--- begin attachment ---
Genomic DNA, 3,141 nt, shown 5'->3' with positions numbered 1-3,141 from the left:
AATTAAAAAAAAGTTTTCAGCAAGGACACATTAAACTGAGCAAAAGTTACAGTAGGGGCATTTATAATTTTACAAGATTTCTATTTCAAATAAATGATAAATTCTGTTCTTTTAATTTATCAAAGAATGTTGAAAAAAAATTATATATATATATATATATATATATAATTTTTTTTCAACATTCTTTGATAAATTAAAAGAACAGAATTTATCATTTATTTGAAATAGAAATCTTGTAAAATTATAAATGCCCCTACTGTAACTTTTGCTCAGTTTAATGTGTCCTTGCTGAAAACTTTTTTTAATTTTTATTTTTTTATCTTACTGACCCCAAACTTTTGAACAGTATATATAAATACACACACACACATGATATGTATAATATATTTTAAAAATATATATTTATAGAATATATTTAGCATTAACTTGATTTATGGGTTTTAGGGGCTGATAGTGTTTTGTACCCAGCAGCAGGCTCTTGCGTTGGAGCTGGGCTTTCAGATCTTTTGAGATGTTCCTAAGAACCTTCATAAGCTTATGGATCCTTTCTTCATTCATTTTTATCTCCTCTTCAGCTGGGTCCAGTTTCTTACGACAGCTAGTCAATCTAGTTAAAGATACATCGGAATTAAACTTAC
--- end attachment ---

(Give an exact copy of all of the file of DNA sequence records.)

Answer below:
Genomic DNA, 3,141 nt, shown 5'->3' with positions numbered 1-3,141 from the left:
AATTAAAAAAAAGTTTTCAGCAAGGACACATTAAACTGAGCAAAAGTTACAGTAGGGGCATTTATAATTTTACAAGATTTCTATTTCAAATAAATGATAAATTCTGTTCTTTTAATTTATCAAAGAATGTTGAAAAAAAATTATATATATATATATATATATATATAATTTTTTTTCAACATTCTTTGATAAATTAAAAGAACAGAATTTATCATTTATTTGAAATAGAAATCTTGTAAAATTATAAATGCCCCTACTGTAACTTTTGCTCAGTTTAATGTGTCCTTGCTGAAAACTTTTTTTAATTTTTATTTTTTTATCTTACTGACCCCAAACTTTTGAACAGTATATATAAATACACACACACACATGATATGTATAATATATTTTAAAAATATATATTTATAGAATATATTTAGCATTAACTTGATTTATGGGTTTTAGGGGCTGATAGTGTTTTGTACCCAGCAGCAGGCTCTTGCGTTGGAGCTGGGCTTTCAGATCTTTTGAGATGTTCCTAAGAACCTTCATAAGCTTATGGATCCTTTCTTCATTCATTTTTATCTCCTCTTCAGCTGGGTCCAGTTTCTTACGACAGCTAGTCAATCTAGTTAAAGATACATCGGAATTAAACTTAC